Urinary Incontinence, A Little Tape Can Cure It

By Dr. W. Gifford Jones

November 24, 2002

A woman recently complained to me, "I'd give all I own to be rid of the continual loss of urine. I'm embarrassed and I've become a social outcast. It's ruined my life." Today, with an aging population, 12 million North American women suffer from this disabling problem. And for years the ingenuity of surgeons has been taxed in the effort to ease their suffering. Now, a new technique is curing thousands of incontinent women. All it takes is a small piece of Tension-Free Vaginal Tape (TVT).

Think Twice Before Agreeing to These Operations

By Dr. W. Gifford Jones

May 15, 2002

Is it better sometimes to run for the woods rather than submit to surgery? The decision is easy when the diagnosis is acute appendicitis or a strangulated hernia. But there are times when a sojourn in the woods makes sense. Time is often the best healer.

Appendicitis Strikes More Than Kids

By Dr. W. Gifford Jones

December 16, 2001

I'll never forget one Christmas. I had been in training at The Harvard Medical School only a few months and arrived home to find my father desperately ill. During a trip to Scotland he had developed abdominal pain and the doctor had mistakenly diagnosed "an intestinal cold". The decision to fly home nearly ended my father's life. An acute appendicitis had ruptured causing generalized peritonitis.

A Scotch-and-Soda And an Alarming Surgical Dilemma

By Dr. W. Gifford Jones

April 5, 2001

"Stick out your tongue", my dentist invariably requests during my regular dental checkup. I know that shortly he'll examine my teeth. But for the moment he's looking for any sign of cancer of either the tongue or the rest of the oral cavity. But what happens if your dentist or doctor detects a malignancy? What I learned over a scotch-and-soda should alarm all of us.

Sacrifice Part of Your Stomach To Lose Weight?

By Dr. W. Gifford Jones

February 7 , 2001

"Desperate diseases require desperate cures", wrote the immortal bard, William Shakespeare. For grossly obese patients this means putting part of the stomach and small intestine out of commission (bariatric surgery). But this is not minor surgery and patients should know the risks before making this desperate decision.

The Benefits and Risk of Laparoscopic Cholecystectomy

by Dr. W. Gifford Jones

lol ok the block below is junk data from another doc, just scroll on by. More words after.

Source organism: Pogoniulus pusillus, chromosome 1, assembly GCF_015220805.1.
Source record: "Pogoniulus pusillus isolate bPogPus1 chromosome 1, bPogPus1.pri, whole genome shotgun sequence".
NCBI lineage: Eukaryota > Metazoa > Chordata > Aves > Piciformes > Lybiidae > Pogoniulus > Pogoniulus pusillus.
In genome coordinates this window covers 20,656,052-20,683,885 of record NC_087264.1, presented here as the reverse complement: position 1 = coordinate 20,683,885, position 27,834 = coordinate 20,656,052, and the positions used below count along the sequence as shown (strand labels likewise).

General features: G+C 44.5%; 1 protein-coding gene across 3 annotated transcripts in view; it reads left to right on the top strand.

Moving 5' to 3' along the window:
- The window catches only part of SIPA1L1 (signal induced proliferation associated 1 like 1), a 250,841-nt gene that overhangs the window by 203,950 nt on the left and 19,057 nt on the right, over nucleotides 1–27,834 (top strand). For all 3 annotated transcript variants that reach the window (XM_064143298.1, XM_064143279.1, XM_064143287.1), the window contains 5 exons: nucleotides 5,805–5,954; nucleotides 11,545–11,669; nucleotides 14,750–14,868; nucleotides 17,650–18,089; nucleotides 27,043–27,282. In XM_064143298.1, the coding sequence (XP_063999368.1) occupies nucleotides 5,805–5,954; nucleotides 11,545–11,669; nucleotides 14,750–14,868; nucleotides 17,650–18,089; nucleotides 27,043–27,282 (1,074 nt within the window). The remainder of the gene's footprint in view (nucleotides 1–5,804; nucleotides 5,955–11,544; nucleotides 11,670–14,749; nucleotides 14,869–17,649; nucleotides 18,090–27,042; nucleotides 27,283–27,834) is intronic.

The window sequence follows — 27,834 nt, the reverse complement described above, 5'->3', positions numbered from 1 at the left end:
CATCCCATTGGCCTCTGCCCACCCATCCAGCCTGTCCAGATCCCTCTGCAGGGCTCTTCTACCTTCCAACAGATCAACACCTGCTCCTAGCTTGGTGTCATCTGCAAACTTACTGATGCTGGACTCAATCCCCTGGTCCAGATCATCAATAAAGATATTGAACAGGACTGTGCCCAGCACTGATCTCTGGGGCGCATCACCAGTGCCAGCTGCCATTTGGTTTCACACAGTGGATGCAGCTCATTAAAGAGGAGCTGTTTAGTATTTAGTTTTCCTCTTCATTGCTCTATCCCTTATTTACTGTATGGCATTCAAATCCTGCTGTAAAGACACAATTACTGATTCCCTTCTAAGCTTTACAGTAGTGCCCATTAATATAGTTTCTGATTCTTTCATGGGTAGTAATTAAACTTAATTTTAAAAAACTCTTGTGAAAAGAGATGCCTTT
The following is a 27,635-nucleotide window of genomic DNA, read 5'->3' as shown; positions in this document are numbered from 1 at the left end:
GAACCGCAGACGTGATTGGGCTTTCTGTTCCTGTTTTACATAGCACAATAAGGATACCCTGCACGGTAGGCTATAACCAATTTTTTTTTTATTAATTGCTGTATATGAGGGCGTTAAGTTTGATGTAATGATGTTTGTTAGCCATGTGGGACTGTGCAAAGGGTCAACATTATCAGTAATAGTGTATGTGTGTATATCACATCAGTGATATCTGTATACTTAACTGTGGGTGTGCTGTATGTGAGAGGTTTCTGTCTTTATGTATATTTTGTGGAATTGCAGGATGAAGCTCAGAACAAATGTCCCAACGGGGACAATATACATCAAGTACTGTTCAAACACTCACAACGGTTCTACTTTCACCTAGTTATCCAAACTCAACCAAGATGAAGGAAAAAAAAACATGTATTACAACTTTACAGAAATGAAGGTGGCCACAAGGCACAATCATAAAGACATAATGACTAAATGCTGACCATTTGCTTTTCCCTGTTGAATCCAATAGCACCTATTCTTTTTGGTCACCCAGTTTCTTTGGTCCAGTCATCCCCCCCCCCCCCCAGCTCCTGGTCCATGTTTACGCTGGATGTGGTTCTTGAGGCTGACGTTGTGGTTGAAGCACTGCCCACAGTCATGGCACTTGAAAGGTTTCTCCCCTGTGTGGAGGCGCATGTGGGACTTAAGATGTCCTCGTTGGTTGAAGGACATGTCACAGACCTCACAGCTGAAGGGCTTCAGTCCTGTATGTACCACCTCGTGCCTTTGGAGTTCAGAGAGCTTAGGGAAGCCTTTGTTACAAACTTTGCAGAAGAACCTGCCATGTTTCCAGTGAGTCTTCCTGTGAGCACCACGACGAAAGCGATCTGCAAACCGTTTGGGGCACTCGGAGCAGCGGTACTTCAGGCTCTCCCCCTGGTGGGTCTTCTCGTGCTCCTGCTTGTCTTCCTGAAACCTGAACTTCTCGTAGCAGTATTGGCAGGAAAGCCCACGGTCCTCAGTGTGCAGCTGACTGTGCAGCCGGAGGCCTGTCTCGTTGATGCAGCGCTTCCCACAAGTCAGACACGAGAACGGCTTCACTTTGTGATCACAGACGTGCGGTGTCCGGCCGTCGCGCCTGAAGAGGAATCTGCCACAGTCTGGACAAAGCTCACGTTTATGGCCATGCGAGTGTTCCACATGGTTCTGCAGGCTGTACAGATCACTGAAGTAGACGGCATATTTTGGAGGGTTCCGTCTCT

September 10, 2000

In 1991 Dr. Joacques Perissat at the University of Bordeau, in France, announced to the World Congress of Surgeons that he had removed a gallbladder (cholecystectomy), using optical instruments inserted through a few small incisions. Now, 90 percent of gallbladder operations are done by fiber-optics. What are the advantages and what is its most devastating complication? And the crematorium is the cure for some gallstones.

"Critical Mass" Is The Name of the Game In Surgery

By Dr. W. Gifford Jones

February 7, 1999

Suppose you need a radical cancer operation. Or angioplasty to remove a blockage in coronary arteries. Or a coronary bypass operation. Who should perform these procedures? Where should they be done? These are questions that patients and families of an aging population are asking more often. The answers may mean the difference between life and death.

The 90 Percent Solution For Hemorrhoids

By Dr. W. Gifford Jones

January 17, 1999

"Could I have prevented this problem?" a patient recently asked me. She had had surgery to treat hemorrhoids. But too much tissue had been removed by the scalpel. Now the rectal opening was too small causing difficult and painful bowel movements. A simple rubber©band could have prevented this complication.

Believe Me; It's Not Like An Appendectomy

By Dr. W. Gifford Jones

October 10, 1998

"Have you had your bypass operation?" and "How are you doing?" I've had a massive response from readers asking these questions. But I've delayed writing about my experience as a patient so I could sit back, reflect on it, and provide a more rational answer.

Lung Reduction Surgery For Emphysema patients

By Dr. W. Gifford Jones

August 9, 1998